A-Rafting on the Mississip'

By Charles Edward Russell | Go to book overview

Chapter I
THE BAD MEN FROM BLACK RIVER

THAT hot, sun-flooded, breathless afternoon, when the Mississippi below us was all polished gold and blue and the town was mostly asleep, the women folks of our house had gone in a skiff bargain-hunting to Port Byron and my grandfather and I were left alone. Down in his den on the riverside he was silently at work, but whether concreting his next sermon or mending West Rambo’s best trousers, I was to guess. Either would have been within the lines of his habitual endeavors, for on Sundays he was the preacher of the Baptist church of Le Claire and on week-days the town tailor. The preaching he did chiefly for the love and joy of it. At times we had reason to think that the tailoring proceeded upon a like basis of economics.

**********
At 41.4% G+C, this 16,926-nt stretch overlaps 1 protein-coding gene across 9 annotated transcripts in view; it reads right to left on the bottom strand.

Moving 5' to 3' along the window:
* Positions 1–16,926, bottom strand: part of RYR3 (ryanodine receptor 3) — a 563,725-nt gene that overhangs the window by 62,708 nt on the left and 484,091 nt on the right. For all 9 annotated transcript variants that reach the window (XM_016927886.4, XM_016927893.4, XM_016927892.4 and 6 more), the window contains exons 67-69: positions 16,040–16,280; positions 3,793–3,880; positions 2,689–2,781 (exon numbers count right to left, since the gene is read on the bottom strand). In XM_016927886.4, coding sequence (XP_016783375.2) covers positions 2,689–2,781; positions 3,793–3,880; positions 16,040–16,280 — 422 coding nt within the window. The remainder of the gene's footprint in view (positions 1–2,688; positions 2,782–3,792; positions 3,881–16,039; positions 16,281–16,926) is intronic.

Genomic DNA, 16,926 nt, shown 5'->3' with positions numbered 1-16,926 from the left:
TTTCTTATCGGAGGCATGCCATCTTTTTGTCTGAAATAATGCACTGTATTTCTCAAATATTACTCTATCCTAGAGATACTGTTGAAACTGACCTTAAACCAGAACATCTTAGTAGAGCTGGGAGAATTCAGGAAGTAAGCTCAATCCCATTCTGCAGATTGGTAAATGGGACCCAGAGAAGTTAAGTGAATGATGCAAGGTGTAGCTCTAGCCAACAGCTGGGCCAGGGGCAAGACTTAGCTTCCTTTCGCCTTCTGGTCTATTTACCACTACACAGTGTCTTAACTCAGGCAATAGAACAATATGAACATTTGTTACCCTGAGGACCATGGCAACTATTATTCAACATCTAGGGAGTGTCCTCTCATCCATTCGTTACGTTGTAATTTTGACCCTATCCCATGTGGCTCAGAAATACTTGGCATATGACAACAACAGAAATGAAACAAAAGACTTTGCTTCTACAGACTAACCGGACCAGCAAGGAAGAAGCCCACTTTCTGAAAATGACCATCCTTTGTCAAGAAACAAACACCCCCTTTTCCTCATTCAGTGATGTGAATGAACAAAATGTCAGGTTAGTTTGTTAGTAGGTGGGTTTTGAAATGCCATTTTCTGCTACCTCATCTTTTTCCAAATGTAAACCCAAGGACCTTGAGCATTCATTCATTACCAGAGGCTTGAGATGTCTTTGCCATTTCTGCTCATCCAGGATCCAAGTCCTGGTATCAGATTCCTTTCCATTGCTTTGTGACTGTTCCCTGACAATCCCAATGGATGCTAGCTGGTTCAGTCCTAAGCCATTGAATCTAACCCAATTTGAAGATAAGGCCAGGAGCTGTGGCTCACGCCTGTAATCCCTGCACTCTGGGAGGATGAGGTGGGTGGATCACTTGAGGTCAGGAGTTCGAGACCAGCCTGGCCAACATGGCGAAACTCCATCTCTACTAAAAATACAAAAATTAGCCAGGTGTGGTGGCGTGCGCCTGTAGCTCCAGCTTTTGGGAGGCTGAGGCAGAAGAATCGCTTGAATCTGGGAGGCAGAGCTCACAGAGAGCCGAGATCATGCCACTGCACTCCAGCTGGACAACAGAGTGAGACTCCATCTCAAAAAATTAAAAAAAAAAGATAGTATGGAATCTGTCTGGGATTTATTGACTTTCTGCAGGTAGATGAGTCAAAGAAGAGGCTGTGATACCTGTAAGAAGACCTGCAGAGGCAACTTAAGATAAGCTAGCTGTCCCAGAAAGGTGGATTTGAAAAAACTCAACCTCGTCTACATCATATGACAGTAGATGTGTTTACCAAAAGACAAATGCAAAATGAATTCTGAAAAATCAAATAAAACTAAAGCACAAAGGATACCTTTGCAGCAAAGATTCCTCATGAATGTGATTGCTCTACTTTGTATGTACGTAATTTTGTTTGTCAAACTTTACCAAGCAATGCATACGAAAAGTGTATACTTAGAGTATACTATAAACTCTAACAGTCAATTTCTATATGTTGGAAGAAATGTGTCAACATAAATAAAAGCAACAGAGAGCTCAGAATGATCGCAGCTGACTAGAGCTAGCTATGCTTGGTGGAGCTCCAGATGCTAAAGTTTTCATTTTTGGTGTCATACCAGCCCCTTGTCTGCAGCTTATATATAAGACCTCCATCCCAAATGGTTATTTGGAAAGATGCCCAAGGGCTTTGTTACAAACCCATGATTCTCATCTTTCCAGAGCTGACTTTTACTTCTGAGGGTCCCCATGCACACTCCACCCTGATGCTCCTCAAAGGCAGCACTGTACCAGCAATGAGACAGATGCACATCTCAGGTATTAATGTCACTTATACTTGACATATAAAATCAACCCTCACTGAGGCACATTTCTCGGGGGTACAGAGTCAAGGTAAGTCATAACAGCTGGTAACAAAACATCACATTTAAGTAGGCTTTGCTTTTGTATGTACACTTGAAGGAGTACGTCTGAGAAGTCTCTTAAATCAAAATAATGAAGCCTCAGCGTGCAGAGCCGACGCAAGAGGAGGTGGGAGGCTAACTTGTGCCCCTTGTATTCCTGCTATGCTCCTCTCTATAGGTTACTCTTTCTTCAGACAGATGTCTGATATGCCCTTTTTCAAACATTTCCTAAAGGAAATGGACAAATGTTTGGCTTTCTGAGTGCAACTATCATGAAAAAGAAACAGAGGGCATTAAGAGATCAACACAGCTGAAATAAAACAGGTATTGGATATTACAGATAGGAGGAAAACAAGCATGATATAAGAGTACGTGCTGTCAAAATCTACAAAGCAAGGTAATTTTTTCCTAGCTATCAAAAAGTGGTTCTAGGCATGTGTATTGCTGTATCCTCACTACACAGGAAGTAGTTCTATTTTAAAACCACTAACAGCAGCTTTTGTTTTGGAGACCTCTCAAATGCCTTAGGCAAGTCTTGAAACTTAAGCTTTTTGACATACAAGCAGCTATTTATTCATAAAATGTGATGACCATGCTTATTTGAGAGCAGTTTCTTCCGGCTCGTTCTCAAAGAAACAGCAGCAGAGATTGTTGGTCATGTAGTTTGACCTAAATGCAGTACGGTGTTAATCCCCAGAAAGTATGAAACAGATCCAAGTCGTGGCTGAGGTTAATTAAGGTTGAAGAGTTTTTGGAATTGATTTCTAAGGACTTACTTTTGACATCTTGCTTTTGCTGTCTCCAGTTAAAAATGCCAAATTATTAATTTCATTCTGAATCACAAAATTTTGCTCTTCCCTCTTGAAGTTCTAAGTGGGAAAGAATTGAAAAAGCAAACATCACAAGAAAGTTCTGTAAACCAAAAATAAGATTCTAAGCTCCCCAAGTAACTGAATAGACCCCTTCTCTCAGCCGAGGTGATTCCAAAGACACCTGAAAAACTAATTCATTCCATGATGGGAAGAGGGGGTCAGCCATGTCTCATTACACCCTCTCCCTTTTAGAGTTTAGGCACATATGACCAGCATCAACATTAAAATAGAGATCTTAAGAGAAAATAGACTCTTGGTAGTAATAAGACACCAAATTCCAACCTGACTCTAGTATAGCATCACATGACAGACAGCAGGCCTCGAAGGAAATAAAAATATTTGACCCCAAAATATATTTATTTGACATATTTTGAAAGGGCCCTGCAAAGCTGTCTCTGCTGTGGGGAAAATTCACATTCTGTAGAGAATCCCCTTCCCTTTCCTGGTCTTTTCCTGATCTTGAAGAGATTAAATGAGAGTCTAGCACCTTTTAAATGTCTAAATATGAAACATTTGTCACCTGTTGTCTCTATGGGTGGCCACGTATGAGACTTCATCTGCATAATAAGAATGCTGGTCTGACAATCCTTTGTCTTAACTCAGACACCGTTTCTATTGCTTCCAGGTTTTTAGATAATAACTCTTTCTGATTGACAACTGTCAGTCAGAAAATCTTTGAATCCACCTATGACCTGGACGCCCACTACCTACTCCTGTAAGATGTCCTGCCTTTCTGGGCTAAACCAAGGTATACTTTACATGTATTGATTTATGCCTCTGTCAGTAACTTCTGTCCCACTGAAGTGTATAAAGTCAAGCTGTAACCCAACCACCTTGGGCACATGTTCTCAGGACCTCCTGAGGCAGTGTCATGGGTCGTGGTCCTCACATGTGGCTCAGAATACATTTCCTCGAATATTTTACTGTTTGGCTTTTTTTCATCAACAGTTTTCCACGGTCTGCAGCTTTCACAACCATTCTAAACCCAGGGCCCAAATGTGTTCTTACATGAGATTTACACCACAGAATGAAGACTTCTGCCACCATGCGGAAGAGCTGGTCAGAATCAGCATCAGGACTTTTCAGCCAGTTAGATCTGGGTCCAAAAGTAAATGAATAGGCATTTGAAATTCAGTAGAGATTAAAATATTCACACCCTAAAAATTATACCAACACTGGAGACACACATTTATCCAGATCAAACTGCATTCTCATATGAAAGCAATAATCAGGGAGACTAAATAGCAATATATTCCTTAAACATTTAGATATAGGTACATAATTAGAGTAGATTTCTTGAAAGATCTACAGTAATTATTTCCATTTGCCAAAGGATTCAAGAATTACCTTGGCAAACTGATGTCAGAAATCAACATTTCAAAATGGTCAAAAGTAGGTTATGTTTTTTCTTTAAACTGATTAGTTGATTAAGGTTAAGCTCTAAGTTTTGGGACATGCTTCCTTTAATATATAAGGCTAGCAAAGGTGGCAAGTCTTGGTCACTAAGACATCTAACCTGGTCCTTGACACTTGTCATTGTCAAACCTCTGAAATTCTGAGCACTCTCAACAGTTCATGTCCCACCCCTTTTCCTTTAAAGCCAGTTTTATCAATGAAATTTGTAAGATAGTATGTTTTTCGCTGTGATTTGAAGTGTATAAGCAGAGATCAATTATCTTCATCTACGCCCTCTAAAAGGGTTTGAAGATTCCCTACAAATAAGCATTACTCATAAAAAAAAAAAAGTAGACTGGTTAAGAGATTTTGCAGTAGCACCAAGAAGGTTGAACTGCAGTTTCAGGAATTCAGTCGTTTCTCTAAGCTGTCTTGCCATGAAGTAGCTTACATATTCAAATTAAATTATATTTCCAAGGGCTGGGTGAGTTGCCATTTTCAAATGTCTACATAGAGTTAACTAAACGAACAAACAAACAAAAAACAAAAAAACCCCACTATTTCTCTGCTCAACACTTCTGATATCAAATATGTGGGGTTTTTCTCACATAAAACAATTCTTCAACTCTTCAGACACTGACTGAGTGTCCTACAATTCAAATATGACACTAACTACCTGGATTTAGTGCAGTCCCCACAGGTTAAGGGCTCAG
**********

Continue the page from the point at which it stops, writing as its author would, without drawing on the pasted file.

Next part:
I had that afternoon an engagement elsewhere and one of importance; but for a singular reason I was not keeping it. With Stump McKane, Butch Tinker, Art Dawley, Bill Hillbourne, and Happy Day I had signed up to play scrub on the bottom of the old stone quarry; instead of which here I was, close prisoner, mewed in a stuffy house on one of the best afternoons for scrub that a boy ever saw. Not that I was laid by the heels for misdeeds. The truth is, I was afraid to go abroad and equally afraid to let anybody know I was afraid.

-3-

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